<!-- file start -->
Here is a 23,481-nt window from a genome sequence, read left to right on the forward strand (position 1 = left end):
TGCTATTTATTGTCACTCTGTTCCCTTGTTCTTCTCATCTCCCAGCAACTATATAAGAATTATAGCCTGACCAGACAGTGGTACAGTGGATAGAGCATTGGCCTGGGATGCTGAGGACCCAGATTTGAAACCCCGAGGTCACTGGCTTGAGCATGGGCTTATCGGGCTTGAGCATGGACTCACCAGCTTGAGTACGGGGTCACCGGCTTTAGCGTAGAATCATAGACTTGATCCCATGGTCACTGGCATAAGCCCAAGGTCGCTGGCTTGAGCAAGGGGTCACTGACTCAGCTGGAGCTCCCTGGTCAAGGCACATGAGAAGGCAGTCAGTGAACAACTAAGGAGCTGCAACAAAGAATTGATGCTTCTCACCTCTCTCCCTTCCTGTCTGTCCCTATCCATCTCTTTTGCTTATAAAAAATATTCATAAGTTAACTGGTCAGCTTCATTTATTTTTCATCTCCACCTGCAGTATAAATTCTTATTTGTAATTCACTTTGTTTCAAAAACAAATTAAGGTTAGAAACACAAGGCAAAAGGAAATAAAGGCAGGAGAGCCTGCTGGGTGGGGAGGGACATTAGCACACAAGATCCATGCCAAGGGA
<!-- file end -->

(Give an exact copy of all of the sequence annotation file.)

Here is a 23,481-nt window from a genome sequence, read left to right on the forward strand (position 1 = left end):
TGCTATTTATTGTCACTCTGTTCCCTTGTTCTTCTCATCTCCCAGCAACTATATAAGAATTATAGCCTGACCAGACAGTGGTACAGTGGATAGAGCATTGGCCTGGGATGCTGAGGACCCAGATTTGAAACCCCGAGGTCACTGGCTTGAGCATGGGCTTATCGGGCTTGAGCATGGACTCACCAGCTTGAGTACGGGGTCACCGGCTTTAGCGTAGAATCATAGACTTGATCCCATGGTCACTGGCATAAGCCCAAGGTCGCTGGCTTGAGCAAGGGGTCACTGACTCAGCTGGAGCTCCCTGGTCAAGGCACATGAGAAGGCAGTCAGTGAACAACTAAGGAGCTGCAACAAAGAATTGATGCTTCTCACCTCTCTCCCTTCCTGTCTGTCCCTATCCATCTCTTTTGCTTATAAAAAATATTCATAAGTTAACTGGTCAGCTTCATTTATTTTTCATCTCCACCTGCAGTATAAATTCTTATTTGTAATTCACTTTGTTTCAAAAACAAATTAAGGTTAGAAACACAAGGCAAAAGGAAATAAAGGCAGGAGAGCCTGCTGGGTGGGGAGGGACATTAGCACACAAGATCCATGCCAAGGGA